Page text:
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Rust in Peace

Train Graveyard-Bolivia

There's only one place you can go to visit the dead, the graveyard. Now you can visit one for reasons that are less depressing than usual. In a desolate city near Uyuni, Bolivia sits an abandoned railroad hub and terminal station, or in other words, a train graveyard. It has turned into a place where steam locomotives from the UK and US take their last and final stop.

Train Graveyard-Bolivia

The town had plans to develop the surrounding community in the 1800s starting with a railroad hub acting as a main junction connecting four lines from La Paz, Calama, Potosí, and Villazón, Unyuni. Time passed and the land was eventually neglected and became a dumping grounds for steam locomotives and their giant metal body parts. More than 200 years later, the destination has made its way into the itineraries of curious travelers.

Train Graveyard-Bolivia

Uyuni is a very small desert town with an estimated population of 10,000 people. Despite its lack of agriculture and water supply, it is home to the world's largest Salt Flats – Salar De Uyuni.

Train Graveyard-Bolivia

Visitors that are usually drawn to the area by the salt lakes run into the decaying trains and become fascinated with their thick walls of rust. The unrelenting rays of the sun have coated the trains with a rich mahogany layer, providing a perfect backdrop for writing messages.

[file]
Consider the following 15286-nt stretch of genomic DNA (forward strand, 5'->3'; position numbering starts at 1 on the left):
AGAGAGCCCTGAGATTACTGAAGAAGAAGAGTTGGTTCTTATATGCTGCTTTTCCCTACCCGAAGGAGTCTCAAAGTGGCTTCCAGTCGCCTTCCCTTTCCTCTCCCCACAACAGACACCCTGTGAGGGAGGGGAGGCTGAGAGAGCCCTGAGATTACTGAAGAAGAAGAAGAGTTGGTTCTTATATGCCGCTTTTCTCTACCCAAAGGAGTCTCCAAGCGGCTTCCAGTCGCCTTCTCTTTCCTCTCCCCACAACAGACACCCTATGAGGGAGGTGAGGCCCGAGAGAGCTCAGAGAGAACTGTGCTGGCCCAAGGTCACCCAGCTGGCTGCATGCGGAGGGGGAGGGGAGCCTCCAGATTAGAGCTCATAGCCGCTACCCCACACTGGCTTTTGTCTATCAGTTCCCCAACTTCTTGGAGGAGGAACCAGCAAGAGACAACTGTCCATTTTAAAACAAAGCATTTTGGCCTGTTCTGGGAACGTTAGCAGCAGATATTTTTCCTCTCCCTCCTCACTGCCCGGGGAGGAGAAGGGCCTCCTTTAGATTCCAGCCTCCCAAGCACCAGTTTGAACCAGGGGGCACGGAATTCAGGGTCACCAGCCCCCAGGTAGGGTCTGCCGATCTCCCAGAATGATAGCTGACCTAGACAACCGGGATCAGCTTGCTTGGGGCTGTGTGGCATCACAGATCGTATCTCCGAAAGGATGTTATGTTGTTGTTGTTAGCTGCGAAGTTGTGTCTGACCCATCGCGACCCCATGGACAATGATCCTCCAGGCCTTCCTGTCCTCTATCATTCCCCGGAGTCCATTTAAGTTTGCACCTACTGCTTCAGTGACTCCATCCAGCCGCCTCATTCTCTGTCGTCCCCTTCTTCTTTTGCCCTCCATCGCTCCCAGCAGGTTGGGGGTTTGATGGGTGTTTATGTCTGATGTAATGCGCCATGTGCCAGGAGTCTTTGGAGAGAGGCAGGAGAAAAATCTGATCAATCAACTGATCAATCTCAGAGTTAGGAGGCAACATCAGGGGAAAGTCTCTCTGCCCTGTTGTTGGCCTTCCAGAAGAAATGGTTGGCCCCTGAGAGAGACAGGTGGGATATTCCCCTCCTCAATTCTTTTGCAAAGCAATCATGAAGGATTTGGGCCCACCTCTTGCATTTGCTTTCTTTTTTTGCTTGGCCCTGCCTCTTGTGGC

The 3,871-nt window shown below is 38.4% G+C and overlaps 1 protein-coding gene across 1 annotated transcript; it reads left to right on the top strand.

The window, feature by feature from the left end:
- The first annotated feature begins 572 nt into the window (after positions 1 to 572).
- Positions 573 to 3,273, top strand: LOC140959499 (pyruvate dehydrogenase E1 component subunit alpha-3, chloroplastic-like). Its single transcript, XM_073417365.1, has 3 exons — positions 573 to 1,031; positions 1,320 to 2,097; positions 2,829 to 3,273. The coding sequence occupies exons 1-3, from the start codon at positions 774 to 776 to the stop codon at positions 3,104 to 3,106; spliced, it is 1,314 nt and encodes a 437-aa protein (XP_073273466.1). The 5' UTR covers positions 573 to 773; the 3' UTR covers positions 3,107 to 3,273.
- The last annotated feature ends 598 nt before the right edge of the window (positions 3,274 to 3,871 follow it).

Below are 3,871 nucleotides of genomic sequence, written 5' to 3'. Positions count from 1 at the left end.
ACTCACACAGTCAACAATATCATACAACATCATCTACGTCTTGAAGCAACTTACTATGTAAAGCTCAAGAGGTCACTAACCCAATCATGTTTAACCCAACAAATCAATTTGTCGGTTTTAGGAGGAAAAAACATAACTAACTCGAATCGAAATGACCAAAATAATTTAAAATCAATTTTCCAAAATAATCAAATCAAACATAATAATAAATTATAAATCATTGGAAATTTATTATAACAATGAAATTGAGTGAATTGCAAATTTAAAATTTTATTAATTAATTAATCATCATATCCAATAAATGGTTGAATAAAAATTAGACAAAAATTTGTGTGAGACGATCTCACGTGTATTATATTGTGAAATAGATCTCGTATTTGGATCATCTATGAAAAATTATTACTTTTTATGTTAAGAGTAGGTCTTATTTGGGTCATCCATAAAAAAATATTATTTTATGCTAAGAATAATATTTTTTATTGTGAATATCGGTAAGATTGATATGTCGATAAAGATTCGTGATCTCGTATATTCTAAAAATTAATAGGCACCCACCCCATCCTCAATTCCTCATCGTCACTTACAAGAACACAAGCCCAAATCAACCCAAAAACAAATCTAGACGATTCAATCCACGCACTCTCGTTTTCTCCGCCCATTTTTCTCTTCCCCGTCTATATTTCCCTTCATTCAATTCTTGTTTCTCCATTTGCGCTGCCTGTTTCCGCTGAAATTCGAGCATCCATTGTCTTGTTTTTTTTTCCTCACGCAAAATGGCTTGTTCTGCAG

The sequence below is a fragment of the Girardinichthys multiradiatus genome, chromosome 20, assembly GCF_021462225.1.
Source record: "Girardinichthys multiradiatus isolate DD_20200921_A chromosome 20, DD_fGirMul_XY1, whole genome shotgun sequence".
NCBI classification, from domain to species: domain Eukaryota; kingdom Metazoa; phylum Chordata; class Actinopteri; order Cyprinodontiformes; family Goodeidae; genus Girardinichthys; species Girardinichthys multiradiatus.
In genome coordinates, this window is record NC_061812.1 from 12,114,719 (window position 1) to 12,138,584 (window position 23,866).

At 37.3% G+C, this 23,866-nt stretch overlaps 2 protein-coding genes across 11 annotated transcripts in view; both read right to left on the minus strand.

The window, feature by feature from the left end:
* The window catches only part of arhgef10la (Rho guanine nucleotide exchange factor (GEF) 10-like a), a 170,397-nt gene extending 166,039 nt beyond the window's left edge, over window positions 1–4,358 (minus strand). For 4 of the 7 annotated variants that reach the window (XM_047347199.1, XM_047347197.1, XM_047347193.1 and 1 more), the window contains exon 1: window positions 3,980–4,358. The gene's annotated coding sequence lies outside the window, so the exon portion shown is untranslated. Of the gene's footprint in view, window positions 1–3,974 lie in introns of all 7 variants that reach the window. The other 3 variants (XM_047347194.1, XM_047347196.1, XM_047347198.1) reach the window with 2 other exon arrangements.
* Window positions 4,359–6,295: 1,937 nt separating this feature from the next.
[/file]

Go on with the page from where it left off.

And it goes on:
Train Graveyard-Bolivia

Foreigners have come from all different corners of the earth to pay their respects by etching a note or two on their walls, similar to leaving flowers on a tombstone. Just because they're trains, doesn't mean that standard cemetery customs don't apply. RC

Images: WorldisRound, Nathan Nelson, Flickr

 

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  • William Wallace

    December 29, 2009

    Seems like an amazing place to visit and it sure beats visiting a boring old museum.

  • Bunnygotblog

    June 4, 2009

    What wonderful pictures of history.

  • tommy

    May 17, 2009

    Great pics. looks like a prime target for a recycling project. When scrap was a buck a pound there would have been a fortune there

  • Rizza

    May 4, 2009

    Since railroad hub construction in Uyuni started in the 1800s, 200 years later refers to the area now turning into a popular tourist destination. The trains are indeed from the early 20th century.

  • Interesting site. They seem quite well preserved but I’m sure they’re not 200 years old as you suggest. These locos were probably built in the 1940’s and 50’s.

Any comments?